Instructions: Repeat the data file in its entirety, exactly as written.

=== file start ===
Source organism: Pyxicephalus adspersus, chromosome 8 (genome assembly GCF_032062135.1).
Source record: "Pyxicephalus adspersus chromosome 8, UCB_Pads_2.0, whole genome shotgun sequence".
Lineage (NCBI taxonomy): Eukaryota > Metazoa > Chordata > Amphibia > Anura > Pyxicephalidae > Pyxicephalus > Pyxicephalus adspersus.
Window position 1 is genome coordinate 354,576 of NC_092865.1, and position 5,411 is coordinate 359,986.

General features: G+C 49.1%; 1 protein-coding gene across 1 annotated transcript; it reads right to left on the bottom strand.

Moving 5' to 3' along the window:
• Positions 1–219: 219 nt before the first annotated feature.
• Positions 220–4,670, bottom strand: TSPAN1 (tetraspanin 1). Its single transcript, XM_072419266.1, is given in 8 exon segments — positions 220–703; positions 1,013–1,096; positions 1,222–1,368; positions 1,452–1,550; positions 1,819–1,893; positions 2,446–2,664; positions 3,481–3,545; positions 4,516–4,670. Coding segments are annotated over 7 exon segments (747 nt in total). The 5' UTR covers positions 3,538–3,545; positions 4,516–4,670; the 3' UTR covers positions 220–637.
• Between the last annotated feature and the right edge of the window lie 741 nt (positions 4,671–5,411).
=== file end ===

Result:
Source organism: Pyxicephalus adspersus, chromosome 8 (genome assembly GCF_032062135.1).
Source record: "Pyxicephalus adspersus chromosome 8, UCB_Pads_2.0, whole genome shotgun sequence".
Lineage (NCBI taxonomy): Eukaryota > Metazoa > Chordata > Amphibia > Anura > Pyxicephalidae > Pyxicephalus > Pyxicephalus adspersus.
Window position 1 is genome coordinate 354,576 of NC_092865.1, and position 5,411 is coordinate 359,986.

General features: G+C 49.1%; 1 protein-coding gene across 1 annotated transcript; it reads right to left on the bottom strand.

Moving 5' to 3' along the window:
• Positions 1–219: 219 nt before the first annotated feature.
• Positions 220–4,670, bottom strand: TSPAN1 (tetraspanin 1). Its single transcript, XM_072419266.1, is given in 8 exon segments — positions 220–703; positions 1,013–1,096; positions 1,222–1,368; positions 1,452–1,550; positions 1,819–1,893; positions 2,446–2,664; positions 3,481–3,545; positions 4,516–4,670. Coding segments are annotated over 7 exon segments (747 nt in total). The 5' UTR covers positions 3,538–3,545; positions 4,516–4,670; the 3' UTR covers positions 220–637.
• Between the last annotated feature and the right edge of the window lie 741 nt (positions 4,671–5,411).